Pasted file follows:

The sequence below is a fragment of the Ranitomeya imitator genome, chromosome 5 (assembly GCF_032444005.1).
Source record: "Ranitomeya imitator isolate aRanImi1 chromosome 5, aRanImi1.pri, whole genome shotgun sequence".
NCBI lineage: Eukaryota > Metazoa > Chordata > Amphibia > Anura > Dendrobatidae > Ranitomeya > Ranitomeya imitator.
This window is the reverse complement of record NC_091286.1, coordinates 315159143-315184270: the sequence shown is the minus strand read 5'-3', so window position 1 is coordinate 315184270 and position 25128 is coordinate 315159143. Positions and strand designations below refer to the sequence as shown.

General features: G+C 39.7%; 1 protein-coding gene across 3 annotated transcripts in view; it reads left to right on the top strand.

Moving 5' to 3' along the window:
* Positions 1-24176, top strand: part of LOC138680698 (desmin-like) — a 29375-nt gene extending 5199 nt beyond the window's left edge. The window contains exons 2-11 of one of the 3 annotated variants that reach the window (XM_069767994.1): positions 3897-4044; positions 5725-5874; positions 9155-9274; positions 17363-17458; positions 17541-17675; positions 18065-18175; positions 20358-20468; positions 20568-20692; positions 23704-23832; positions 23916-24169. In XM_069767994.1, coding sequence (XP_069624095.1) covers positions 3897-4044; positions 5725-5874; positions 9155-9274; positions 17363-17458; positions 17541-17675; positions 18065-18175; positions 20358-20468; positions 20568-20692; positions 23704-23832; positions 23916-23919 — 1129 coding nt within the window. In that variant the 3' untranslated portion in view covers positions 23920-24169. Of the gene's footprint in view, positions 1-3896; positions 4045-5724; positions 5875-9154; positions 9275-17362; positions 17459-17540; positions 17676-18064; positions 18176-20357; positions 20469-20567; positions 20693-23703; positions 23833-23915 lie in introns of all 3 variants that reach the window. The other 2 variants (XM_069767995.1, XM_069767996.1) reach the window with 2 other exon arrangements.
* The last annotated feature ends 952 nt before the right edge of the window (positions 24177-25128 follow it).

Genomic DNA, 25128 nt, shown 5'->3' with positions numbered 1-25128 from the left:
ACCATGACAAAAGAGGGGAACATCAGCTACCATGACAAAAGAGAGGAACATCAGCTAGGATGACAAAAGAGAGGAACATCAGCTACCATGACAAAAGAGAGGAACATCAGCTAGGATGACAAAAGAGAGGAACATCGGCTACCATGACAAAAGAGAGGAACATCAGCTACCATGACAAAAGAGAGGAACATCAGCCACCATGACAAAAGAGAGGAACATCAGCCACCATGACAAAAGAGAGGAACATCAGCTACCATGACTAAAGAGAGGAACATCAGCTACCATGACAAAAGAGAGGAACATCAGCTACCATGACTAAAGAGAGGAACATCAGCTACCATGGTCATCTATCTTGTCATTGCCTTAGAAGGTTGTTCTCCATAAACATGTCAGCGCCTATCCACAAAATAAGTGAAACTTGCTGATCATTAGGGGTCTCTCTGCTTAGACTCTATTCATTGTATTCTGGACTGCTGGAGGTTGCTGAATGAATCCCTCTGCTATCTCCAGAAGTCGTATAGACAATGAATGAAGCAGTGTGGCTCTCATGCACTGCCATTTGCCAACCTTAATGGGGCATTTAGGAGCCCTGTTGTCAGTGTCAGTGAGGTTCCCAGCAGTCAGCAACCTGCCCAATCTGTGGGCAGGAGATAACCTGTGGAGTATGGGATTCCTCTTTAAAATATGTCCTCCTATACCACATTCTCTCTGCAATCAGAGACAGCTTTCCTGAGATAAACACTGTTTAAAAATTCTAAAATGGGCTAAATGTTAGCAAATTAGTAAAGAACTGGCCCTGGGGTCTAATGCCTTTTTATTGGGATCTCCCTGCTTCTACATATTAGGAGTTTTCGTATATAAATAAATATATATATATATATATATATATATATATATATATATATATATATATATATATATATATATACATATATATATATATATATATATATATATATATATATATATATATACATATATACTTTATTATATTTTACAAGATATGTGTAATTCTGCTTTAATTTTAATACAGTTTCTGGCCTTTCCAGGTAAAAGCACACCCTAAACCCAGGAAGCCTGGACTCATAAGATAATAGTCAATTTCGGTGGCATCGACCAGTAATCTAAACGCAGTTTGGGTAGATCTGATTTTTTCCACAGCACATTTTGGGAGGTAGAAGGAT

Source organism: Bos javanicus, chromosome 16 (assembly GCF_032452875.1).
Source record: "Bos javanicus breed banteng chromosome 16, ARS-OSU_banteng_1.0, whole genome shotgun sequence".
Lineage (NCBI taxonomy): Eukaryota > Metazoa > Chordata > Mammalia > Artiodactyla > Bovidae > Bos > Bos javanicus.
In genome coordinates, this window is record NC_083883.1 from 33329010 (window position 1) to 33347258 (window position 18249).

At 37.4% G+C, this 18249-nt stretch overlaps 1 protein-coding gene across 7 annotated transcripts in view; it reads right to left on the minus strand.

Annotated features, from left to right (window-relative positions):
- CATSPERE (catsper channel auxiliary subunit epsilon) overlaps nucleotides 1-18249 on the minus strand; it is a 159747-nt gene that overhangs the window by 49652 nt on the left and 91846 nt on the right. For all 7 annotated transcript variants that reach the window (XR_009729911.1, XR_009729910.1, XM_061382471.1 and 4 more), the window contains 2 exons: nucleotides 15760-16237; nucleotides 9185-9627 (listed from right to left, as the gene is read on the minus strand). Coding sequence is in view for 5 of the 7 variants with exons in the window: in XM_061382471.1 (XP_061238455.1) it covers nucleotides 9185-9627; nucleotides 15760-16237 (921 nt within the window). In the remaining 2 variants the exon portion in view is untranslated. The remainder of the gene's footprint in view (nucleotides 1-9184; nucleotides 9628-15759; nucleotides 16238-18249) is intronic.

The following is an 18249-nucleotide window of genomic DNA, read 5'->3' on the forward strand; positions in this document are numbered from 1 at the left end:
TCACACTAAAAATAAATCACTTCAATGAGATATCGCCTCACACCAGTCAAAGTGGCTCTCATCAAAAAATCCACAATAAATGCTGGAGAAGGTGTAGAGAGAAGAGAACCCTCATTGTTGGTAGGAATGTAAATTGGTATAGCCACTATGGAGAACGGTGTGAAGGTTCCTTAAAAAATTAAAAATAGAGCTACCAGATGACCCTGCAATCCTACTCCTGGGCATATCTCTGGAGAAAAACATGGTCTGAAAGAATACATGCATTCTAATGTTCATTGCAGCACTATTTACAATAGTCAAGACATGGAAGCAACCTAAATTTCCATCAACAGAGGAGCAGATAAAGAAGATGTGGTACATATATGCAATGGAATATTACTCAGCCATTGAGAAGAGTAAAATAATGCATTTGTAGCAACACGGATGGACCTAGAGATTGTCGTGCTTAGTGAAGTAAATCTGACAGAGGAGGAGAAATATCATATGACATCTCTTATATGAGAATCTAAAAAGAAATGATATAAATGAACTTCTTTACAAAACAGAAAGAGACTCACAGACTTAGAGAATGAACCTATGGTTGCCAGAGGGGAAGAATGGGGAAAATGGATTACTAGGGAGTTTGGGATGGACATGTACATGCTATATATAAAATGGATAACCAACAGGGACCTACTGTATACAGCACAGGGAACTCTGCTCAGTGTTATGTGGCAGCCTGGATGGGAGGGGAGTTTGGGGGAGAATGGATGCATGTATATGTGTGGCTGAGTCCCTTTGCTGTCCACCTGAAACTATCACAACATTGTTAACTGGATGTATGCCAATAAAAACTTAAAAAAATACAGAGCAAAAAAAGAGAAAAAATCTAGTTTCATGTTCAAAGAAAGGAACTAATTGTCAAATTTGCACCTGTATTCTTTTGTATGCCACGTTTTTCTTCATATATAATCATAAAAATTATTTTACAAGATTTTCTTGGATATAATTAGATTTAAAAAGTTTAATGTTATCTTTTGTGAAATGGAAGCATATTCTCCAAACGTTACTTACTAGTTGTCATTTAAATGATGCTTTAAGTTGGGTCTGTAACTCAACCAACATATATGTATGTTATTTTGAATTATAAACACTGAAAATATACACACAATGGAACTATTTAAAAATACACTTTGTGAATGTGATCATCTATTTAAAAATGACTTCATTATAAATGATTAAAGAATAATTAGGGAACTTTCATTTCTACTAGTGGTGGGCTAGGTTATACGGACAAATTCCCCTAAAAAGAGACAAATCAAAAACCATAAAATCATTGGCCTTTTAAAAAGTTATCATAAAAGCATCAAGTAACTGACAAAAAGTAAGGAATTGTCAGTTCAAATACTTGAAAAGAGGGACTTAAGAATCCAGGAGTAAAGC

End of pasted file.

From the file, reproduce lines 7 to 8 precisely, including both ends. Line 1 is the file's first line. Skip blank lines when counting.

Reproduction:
* Positions 1-24176, top strand: part of LOC138680698 (desmin-like) — a 29375-nt gene extending 5199 nt beyond the window's left edge. The window contains exons 2-11 of one of the 3 annotated variants that reach the window (XM_069767994.1): positions 3897-4044; positions 5725-5874; positions 9155-9274; positions 17363-17458; positions 17541-17675; positions 18065-18175; positions 20358-20468; positions 20568-20692; positions 23704-23832; positions 23916-24169. In XM_069767994.1, coding sequence (XP_069624095.1) covers positions 3897-4044; positions 5725-5874; positions 9155-9274; positions 17363-17458; positions 17541-17675; positions 18065-18175; positions 20358-20468; positions 20568-20692; positions 23704-23832; positions 23916-23919 — 1129 coding nt within the window. In that variant the 3' untranslated portion in view covers positions 23920-24169. Of the gene's footprint in view, positions 1-3896; positions 4045-5724; positions 5875-9154; positions 9275-17362; positions 17459-17540; positions 17676-18064; positions 18176-20357; positions 20469-20567; positions 20693-23703; positions 23833-23915 lie in introns of all 3 variants that reach the window. The other 2 variants (XM_069767995.1, XM_069767996.1) reach the window with 2 other exon arrangements.
* The last annotated feature ends 952 nt before the right edge of the window (positions 24177-25128 follow it).